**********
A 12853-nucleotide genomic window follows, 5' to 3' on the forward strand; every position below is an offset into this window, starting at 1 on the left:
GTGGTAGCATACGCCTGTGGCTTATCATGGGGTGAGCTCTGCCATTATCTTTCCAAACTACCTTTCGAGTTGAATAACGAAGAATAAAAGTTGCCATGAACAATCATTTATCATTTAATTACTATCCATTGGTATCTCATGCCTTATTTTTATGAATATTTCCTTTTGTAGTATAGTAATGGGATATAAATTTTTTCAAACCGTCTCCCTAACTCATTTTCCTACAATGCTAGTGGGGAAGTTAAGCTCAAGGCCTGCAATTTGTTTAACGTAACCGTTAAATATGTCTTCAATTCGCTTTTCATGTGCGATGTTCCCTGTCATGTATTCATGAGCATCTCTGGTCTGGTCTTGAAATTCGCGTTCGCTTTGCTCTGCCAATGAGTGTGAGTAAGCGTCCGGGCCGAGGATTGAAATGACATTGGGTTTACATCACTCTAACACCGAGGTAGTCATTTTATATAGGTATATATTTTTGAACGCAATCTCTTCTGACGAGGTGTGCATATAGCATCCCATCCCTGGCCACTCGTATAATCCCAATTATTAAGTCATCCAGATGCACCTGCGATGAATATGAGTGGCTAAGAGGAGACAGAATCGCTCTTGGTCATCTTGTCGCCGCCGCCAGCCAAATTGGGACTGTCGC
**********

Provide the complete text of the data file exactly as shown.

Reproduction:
A 12853-nucleotide genomic window follows, 5' to 3' on the forward strand; every position below is an offset into this window, starting at 1 on the left:
GTGGTAGCATACGCCTGTGGCTTATCATGGGGTGAGCTCTGCCATTATCTTTCCAAACTACCTTTCGAGTTGAATAACGAAGAATAAAAGTTGCCATGAACAATCATTTATCATTTAATTACTATCCATTGGTATCTCATGCCTTATTTTTATGAATATTTCCTTTTGTAGTATAGTAATGGGATATAAATTTTTTCAAACCGTCTCCCTAACTCATTTTCCTACAATGCTAGTGGGGAAGTTAAGCTCAAGGCCTGCAATTTGTTTAACGTAACCGTTAAATATGTCTTCAATTCGCTTTTCATGTGCGATGTTCCCTGTCATGTATTCATGAGCATCTCTGGTCTGGTCTTGAAATTCGCGTTCGCTTTGCTCTGCCAATGAGTGTGAGTAAGCGTCCGGGCCGAGGATTGAAATGACATTGGGTTTACATCACTCTAACACCGAGGTAGTCATTTTATATAGGTATATATTTTTGAACGCAATCTCTTCTGACGAGGTGTGCATATAGCATCCCATCCCTGGCCACTCGTATAATCCCAATTATTAAGTCATCCAGATGCACCTGCGATGAATATGAGTGGCTAAGAGGAGACAGAATCGCTCTTGGTCATCTTGTCGCCGCCGCCAGCCAAATTGGGACTGTCGC